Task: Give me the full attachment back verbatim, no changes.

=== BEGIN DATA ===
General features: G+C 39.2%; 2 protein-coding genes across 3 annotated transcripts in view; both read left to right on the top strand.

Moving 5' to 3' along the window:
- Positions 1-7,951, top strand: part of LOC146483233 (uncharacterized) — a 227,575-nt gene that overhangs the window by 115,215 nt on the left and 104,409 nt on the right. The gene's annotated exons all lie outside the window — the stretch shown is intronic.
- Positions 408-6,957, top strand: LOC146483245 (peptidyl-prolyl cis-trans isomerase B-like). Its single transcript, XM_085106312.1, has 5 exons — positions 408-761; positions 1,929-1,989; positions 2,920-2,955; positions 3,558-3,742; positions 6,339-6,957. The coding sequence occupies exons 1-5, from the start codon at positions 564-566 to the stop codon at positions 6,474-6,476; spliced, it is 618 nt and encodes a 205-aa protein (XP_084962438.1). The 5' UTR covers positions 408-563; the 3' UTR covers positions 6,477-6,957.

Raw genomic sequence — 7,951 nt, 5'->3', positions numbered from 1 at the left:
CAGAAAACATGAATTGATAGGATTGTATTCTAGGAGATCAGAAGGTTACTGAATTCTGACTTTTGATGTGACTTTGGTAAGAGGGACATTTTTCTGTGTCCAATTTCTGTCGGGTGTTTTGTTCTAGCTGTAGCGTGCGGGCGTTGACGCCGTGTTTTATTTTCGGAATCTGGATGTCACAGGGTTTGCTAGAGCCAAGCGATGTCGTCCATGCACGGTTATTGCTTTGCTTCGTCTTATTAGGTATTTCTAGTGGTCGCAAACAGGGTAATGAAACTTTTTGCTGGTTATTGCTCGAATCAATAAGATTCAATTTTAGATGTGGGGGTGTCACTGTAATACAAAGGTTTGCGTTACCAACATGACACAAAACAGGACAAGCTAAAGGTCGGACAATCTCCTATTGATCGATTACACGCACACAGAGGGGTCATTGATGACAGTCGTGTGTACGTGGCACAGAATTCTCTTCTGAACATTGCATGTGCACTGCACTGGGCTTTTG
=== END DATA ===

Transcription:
General features: G+C 39.2%; 2 protein-coding genes across 3 annotated transcripts in view; both read left to right on the top strand.

Moving 5' to 3' along the window:
- Positions 1-7,951, top strand: part of LOC146483233 (uncharacterized) — a 227,575-nt gene that overhangs the window by 115,215 nt on the left and 104,409 nt on the right. The gene's annotated exons all lie outside the window — the stretch shown is intronic.
- Positions 408-6,957, top strand: LOC146483245 (peptidyl-prolyl cis-trans isomerase B-like). Its single transcript, XM_085106312.1, has 5 exons — positions 408-761; positions 1,929-1,989; positions 2,920-2,955; positions 3,558-3,742; positions 6,339-6,957. The coding sequence occupies exons 1-5, from the start codon at positions 564-566 to the stop codon at positions 6,474-6,476; spliced, it is 618 nt and encodes a 205-aa protein (XP_084962438.1). The 5' UTR covers positions 408-563; the 3' UTR covers positions 6,477-6,957.

Raw genomic sequence — 7,951 nt, 5'->3', positions numbered from 1 at the left:
CAGAAAACATGAATTGATAGGATTGTATTCTAGGAGATCAGAAGGTTACTGAATTCTGACTTTTGATGTGACTTTGGTAAGAGGGACATTTTTCTGTGTCCAATTTCTGTCGGGTGTTTTGTTCTAGCTGTAGCGTGCGGGCGTTGACGCCGTGTTTTATTTTCGGAATCTGGATGTCACAGGGTTTGCTAGAGCCAAGCGATGTCGTCCATGCACGGTTATTGCTTTGCTTCGTCTTATTAGGTATTTCTAGTGGTCGCAAACAGGGTAATGAAACTTTTTGCTGGTTATTGCTCGAATCAATAAGATTCAATTTTAGATGTGGGGGTGTCACTGTAATACAAAGGTTTGCGTTACCAACATGACACAAAACAGGACAAGCTAAAGGTCGGACAATCTCCTATTGATCGATTACACGCACACAGAGGGGTCATTGATGACAGTCGTGTGTACGTGGCACAGAATTCTCTTCTGAACATTGCATGTGCACTGCACTGGGCTTTTG